Pigs on pa­trol

Wild ra­zor­backs slay 3 ISIS fight­ers wait­ing to am­bush Iraqi sol­diers

The Washington Times Daily - - EDITORIAL -

The noble pig is the most ma­ligned an­i­mal of for­est and barn­yard. The pig some­times wal­lows in mud but since he doesn’t sweat that’s the only way he can keep cool when the weather turns warm (and then hot). Pigs ac­tu­ally make good pets. Pigs can be house­bro­ken — not eas­ily, but it can be done — and they’re peace­able and friendly.

And tasty, too. Af­ter 24 hours in a hick­ory smoke­house, slathered with just the right sauce from the old coun­try, the shoul­der of a shoat can sup­ply a feast for the gods. You can’t say any of that about cer­tain other an­i­mals. No one has de­vised a sauce to make a cat worth eat­ing, for ex­am­ple.

And now, from Iraq, where some­thing good rarely hap­pens, comes news that pigs have joined the war against ter­ror. Three fight­ers of the Is­lamic State, or ISIS, were killed this week in an am­bush of stam­ped­ing wild boar.

A chief of the Ubaid tribe in Iraq and a su­per­vi­sor of para­mil­i­tary forces in the coali­tion of tribes­men fight­ing ISIS, tells the Lon­don Times that an ISIS pa­trol was set­ting up an am­bush, plan­ning to at­tack a band of tribes­men flee­ing a town called Hay­ija, con­trolled by ISIS. One of the ISIS fight­ers ex­am­in­ing the lay of the land ap­par­ently dis­turbed a herd of wild pigs, who were mind­ing their own busi­ness (as well-be­haved pigs will do). The pigs, fa­mous in hin­ter­lands for both cun­ning and courage, counter-at­tacked.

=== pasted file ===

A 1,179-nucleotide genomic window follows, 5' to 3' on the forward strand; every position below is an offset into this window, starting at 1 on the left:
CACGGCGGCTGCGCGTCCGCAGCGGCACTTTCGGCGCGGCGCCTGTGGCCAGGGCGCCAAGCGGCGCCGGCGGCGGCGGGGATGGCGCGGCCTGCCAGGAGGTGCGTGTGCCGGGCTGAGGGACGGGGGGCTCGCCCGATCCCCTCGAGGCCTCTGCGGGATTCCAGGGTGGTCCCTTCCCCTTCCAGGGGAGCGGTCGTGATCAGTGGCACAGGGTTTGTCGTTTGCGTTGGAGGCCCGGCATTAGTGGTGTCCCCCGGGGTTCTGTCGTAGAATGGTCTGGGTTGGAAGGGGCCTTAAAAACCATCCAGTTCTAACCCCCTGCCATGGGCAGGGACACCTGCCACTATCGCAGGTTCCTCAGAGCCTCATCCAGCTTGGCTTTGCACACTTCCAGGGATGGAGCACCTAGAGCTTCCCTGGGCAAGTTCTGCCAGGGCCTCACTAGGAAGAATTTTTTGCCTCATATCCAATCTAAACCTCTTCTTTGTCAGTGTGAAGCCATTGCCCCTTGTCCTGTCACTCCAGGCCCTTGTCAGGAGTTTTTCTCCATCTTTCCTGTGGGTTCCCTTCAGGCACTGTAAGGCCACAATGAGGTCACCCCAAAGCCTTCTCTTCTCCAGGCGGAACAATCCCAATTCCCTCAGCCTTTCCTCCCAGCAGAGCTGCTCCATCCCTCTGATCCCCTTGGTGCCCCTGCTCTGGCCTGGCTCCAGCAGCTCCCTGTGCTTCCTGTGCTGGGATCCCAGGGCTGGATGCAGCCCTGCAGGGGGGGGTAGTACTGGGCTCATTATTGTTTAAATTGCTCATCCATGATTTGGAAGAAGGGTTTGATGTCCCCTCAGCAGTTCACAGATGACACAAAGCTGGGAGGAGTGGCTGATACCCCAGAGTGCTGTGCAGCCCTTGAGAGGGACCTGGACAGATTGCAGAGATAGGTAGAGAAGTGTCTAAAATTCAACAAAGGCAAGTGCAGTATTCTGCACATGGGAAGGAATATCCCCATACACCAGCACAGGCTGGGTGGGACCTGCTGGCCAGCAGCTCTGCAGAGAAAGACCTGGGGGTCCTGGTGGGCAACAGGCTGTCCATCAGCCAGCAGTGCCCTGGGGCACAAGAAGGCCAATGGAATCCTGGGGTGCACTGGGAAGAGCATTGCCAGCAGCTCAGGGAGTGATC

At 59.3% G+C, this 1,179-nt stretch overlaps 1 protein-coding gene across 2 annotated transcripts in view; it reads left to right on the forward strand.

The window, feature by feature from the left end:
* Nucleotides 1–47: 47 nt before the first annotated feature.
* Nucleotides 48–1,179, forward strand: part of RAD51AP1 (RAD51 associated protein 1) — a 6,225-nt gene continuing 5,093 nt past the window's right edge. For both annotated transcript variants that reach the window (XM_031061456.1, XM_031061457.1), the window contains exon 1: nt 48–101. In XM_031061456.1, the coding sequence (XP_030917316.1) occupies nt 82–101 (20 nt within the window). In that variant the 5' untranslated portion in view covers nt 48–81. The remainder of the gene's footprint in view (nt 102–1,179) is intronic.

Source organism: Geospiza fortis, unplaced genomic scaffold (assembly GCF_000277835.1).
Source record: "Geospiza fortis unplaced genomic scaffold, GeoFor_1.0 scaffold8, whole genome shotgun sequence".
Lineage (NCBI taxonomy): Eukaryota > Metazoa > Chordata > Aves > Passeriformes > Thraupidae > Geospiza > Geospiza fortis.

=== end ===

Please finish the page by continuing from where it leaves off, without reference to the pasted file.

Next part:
The ISIS pa­trol had taken cover in a bed of reeds, try­ing to or­ga­nize an at­tack on op­pos­ing tribes­men, when the wild ra­zor­backs ran at them. Un­will­ing to stand and fight like men, the ISIS fight­ers were quickly over­taken by the ra­zor­backs, who de­spite their size, gait and sheer ug­li­ness, read­ily achieve speeds a run­ning back could envy.

A tribesman told a re­porter that the wild pigs abound in the area and are usu­ally peace­ful enough when left alone, but once dis­turbed be­come fe­ro­cious and ea­ger to de­fend their turf. This time the ra­zor­backs killed 3 ISIS fight­ers and wounded 5 oth­ers. Hot stuff, in­deed.

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